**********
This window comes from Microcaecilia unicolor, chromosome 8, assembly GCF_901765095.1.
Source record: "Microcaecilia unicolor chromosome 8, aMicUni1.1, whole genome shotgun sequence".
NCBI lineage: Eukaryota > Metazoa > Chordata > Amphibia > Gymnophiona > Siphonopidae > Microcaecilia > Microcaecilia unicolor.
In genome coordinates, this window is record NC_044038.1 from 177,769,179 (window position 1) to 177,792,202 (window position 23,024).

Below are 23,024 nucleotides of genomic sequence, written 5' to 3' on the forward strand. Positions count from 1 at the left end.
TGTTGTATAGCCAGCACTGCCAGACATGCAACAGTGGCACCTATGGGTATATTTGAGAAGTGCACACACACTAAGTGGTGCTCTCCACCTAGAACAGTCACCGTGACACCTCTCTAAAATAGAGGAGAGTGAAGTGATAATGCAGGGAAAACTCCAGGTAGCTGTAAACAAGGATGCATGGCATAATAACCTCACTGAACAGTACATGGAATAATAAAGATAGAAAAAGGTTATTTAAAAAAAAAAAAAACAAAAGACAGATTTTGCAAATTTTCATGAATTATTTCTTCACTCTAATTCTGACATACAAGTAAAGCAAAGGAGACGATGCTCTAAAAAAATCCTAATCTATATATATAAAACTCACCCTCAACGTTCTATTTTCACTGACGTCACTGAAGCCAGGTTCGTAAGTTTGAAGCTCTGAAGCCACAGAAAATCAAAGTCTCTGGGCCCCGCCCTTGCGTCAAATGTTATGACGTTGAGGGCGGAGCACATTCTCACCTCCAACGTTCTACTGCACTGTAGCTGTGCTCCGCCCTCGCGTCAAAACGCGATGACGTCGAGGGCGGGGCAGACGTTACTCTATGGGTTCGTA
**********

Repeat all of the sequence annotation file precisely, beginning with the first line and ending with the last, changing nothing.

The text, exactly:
This window comes from Microcaecilia unicolor, chromosome 8, assembly GCF_901765095.1.
Source record: "Microcaecilia unicolor chromosome 8, aMicUni1.1, whole genome shotgun sequence".
NCBI lineage: Eukaryota > Metazoa > Chordata > Amphibia > Gymnophiona > Siphonopidae > Microcaecilia > Microcaecilia unicolor.
In genome coordinates, this window is record NC_044038.1 from 177,769,179 (window position 1) to 177,792,202 (window position 23,024).

Below are 23,024 nucleotides of genomic sequence, written 5' to 3' on the forward strand. Positions count from 1 at the left end.
TGTTGTATAGCCAGCACTGCCAGACATGCAACAGTGGCACCTATGGGTATATTTGAGAAGTGCACACACACTAAGTGGTGCTCTCCACCTAGAACAGTCACCGTGACACCTCTCTAAAATAGAGGAGAGTGAAGTGATAATGCAGGGAAAACTCCAGGTAGCTGTAAACAAGGATGCATGGCATAATAACCTCACTGAACAGTACATGGAATAATAAAGATAGAAAAAGGTTATTTAAAAAAAAAAAAAACAAAAGACAGATTTTGCAAATTTTCATGAATTATTTCTTCACTCTAATTCTGACATACAAGTAAAGCAAAGGAGACGATGCTCTAAAAAAATCCTAATCTATATATATAAAACTCACCCTCAACGTTCTATTTTCACTGACGTCACTGAAGCCAGGTTCGTAAGTTTGAAGCTCTGAAGCCACAGAAAATCAAAGTCTCTGGGCCCCGCCCTTGCGTCAAATGTTATGACGTTGAGGGCGGAGCACATTCTCACCTCCAACGTTCTACTGCACTGTAGCTGTGCTCCGCCCTCGCGTCAAAACGCGATGACGTCGAGGGCGGGGCAGACGTTACTCTATGGGTTCGTA